This retrospective study is based on a review of the records of all patients who underwent surgery for constant or intermittent exotropia (ICD10: H501 and H503B) at the Department of Ophthalmology, Skåne University Hospital, Lund, Sweden, from 2011 to 2015. The inclusion criteria were no vertical deviation, no previous strabismus surgery, and 4 to 6 weeks of postoperative follow-up with orthoptic assessment. Data recorded included: name of the surgeon, age of the patient at the time of surgery (children younger than 18 years), gender, amblyopia, refraction measures of each eye, type of exotropia, and preoperative and postoperative (4 to 6 weeks postoperatively) deviation in primary position for near and distance gaze. The journals were thoroughly reviewed, and notes were made of reoperations and visits done later than 4 to 6 weeks after the operation. The spherical equivalent was calculated as the spherical correction plus half of the cylindrical correction. At the postoperative visit, the patients were asked how satisfied they were with the results of the operation (1 = not satisfied, 2 = moderately satisfied, or 3 = very satisfied).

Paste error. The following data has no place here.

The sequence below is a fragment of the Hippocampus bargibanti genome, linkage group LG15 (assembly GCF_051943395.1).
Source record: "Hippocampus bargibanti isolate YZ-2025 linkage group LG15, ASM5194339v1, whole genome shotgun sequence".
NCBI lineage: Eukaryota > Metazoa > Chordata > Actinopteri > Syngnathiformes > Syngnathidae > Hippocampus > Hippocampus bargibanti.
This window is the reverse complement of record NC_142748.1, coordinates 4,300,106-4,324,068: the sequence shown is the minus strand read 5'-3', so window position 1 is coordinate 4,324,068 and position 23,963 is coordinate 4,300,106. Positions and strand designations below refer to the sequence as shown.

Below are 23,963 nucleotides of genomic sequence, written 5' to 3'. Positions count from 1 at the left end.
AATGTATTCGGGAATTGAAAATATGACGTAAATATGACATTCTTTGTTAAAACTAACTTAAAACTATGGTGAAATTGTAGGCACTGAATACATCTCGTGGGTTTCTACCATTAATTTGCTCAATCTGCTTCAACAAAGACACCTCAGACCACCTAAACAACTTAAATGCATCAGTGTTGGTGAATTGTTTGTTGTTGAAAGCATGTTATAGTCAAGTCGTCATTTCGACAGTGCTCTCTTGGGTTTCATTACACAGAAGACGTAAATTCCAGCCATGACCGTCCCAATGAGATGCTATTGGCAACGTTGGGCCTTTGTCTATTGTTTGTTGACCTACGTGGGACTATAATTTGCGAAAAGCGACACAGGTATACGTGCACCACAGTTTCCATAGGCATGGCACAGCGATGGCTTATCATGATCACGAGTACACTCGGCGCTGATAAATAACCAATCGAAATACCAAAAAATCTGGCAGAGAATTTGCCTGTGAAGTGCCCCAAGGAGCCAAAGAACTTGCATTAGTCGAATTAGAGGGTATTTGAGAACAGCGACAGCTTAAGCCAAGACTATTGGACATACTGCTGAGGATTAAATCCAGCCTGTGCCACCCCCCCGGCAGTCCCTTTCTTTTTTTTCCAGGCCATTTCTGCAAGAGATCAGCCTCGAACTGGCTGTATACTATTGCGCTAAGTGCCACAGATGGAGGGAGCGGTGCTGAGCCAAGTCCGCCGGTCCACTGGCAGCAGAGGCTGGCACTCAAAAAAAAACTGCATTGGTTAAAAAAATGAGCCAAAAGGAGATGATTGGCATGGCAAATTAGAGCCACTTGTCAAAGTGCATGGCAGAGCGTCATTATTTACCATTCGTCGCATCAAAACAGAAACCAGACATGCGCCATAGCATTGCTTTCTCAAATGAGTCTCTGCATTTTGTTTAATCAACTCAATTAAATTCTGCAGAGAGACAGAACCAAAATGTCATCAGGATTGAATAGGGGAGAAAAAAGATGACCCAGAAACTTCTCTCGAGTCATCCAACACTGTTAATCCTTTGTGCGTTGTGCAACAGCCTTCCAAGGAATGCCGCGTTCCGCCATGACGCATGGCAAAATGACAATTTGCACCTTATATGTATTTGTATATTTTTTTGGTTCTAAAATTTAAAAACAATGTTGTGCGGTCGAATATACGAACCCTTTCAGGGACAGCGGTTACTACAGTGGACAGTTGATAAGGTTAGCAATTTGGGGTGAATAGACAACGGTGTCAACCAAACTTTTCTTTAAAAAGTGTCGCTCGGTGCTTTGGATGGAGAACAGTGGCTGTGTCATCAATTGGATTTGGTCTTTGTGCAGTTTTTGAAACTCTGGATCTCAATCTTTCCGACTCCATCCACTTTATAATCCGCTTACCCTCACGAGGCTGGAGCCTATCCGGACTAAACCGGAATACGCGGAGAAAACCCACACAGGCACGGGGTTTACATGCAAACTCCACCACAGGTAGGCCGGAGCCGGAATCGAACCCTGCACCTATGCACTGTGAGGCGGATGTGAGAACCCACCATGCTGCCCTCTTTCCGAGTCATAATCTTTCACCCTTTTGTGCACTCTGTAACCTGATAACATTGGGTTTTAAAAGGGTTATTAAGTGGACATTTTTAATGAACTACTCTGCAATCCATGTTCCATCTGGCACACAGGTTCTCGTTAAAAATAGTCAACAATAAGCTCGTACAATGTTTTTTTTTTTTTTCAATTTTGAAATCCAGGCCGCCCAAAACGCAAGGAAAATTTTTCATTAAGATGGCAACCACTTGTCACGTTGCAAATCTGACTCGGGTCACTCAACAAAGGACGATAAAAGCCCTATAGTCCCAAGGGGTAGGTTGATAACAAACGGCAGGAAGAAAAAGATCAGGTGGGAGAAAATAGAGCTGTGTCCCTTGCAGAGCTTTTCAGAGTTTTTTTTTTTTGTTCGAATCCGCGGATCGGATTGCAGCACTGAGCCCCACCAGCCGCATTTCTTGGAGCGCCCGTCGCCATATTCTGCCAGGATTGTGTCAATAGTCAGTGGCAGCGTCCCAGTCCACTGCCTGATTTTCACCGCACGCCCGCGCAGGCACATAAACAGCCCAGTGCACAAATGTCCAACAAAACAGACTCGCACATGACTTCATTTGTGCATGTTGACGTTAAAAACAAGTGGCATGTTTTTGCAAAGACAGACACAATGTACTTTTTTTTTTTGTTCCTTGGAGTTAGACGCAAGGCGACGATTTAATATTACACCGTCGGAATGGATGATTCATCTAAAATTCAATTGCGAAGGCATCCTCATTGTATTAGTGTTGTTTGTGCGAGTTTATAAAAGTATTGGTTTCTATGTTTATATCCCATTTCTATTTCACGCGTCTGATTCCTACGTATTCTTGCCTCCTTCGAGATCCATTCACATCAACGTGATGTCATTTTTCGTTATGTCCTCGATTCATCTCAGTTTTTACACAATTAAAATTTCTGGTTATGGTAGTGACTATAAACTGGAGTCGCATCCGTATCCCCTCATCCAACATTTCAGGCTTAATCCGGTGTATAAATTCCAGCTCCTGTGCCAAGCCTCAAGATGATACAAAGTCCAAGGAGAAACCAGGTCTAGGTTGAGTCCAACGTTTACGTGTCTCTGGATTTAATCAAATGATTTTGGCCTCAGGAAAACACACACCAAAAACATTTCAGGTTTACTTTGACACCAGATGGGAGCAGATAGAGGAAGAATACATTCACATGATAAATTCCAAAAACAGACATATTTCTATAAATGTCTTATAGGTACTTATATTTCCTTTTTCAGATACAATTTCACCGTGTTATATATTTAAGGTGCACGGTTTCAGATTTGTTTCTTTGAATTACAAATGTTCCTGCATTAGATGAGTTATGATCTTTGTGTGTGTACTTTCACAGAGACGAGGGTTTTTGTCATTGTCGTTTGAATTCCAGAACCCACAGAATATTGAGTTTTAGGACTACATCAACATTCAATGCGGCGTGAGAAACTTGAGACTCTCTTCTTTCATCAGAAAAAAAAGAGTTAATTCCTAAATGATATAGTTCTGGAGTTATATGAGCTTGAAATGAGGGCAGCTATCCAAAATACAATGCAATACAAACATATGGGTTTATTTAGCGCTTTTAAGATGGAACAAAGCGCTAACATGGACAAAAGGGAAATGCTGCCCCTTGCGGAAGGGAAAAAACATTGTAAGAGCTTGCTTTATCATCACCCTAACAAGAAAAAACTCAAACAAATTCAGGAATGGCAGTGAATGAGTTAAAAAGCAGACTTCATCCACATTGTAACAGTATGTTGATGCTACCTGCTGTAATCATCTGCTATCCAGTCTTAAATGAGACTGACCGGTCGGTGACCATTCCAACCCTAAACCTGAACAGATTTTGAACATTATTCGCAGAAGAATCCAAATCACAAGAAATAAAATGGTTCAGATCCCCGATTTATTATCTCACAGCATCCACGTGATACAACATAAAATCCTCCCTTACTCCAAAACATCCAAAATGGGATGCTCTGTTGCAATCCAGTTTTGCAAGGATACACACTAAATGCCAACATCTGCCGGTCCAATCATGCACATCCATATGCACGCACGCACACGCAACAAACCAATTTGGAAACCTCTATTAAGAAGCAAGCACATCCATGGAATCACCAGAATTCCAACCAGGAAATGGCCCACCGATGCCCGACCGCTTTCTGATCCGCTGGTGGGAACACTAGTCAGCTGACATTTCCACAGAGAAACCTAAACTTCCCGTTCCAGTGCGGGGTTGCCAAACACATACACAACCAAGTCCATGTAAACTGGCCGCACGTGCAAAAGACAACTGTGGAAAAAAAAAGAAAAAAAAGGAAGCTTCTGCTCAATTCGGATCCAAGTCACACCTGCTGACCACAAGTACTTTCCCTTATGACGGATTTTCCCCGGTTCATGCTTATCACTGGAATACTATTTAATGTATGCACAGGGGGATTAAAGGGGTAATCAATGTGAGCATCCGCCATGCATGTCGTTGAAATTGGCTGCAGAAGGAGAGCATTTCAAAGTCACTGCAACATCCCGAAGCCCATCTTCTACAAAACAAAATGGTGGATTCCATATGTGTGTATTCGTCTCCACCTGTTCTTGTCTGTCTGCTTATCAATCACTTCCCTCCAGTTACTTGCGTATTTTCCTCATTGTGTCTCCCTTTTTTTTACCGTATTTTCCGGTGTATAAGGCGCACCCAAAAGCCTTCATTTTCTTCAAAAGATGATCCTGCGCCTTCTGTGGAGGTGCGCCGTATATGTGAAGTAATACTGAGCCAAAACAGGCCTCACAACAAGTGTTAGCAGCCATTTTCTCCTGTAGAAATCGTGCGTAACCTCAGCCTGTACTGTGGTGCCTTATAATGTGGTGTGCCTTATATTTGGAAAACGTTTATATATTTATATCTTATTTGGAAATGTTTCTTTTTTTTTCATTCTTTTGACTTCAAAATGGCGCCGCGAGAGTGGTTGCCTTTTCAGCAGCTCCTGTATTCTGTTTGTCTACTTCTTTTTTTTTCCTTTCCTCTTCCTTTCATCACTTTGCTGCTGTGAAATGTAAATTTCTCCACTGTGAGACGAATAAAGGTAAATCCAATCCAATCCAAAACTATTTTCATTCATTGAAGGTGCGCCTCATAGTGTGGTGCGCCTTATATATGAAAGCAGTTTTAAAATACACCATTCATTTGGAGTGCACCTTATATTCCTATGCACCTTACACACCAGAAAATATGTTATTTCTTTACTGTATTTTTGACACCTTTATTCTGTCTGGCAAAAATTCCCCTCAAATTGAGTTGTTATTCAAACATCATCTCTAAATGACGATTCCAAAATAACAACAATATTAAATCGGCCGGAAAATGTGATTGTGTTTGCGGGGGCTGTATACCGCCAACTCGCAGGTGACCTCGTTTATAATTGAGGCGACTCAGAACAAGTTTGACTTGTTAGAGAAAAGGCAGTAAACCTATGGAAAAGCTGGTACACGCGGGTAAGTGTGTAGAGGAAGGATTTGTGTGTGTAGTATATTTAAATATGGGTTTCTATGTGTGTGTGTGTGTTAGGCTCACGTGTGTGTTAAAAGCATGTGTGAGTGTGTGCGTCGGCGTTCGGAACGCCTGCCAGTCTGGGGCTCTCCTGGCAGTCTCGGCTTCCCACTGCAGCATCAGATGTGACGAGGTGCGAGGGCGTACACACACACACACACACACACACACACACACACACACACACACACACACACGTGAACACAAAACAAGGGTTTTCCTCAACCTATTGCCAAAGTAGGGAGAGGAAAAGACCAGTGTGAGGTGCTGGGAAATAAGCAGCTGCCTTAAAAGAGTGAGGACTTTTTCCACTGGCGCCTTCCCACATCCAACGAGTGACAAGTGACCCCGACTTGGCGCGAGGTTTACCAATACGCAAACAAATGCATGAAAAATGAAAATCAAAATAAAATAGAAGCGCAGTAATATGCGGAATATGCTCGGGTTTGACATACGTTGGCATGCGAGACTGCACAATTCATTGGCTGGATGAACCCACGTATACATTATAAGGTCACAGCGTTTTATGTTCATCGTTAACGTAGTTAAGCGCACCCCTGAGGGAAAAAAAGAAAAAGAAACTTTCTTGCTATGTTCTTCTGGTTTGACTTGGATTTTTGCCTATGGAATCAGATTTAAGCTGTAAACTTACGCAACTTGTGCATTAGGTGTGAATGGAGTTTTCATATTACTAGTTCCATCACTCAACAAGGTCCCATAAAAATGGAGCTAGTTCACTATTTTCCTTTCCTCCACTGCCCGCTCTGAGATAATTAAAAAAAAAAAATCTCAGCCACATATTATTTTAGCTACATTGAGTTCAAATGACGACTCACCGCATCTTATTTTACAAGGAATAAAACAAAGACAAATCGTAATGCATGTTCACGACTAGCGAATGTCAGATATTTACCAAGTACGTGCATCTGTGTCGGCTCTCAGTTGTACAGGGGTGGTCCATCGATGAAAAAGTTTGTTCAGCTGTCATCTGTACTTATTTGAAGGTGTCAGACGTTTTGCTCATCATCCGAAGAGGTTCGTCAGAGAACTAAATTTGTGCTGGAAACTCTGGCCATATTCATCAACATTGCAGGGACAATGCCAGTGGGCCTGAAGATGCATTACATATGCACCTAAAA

All patients had undergone ophthalmological and orthoptic examinations prior to surgery. The orthoptic evaluation included prism and alternate cover test measurements at near (33 cm) and distance (6 m) gaze with best correction. A diagnostic occlusion test or a prism adaptation test was performed when necessary to discriminate between true divergence excess and pseudo-divergence excess exotropia. The strabismus surgery procedures were mostly unilateral (99.7%, 290 of 291), including unilateral combined medial rectus muscle resection and ipsilateral lateral rectus muscle recession (n = 281), unilateral medial rectus resection (n = 5), unilateral lateral rectus recession (n = 4), and only one case of bilateral medial rectus resection. Single-muscle surgery (lateral rectus recession or medial rectus resection) was performed if the angle of deviation was less than 20 PD, or if the surgeon evaluated the patient peroperatively and decided that adequate results would be obtained with surgery on one muscle. Limbal incisions were performed in all cases. The muscles were recessed or resected and reattached to the sclera with 6-0 polyglactin 910 sutures. Surgery was performed under either general (n = 218, 75%) or topical (n = 73, 25%) anesthesia.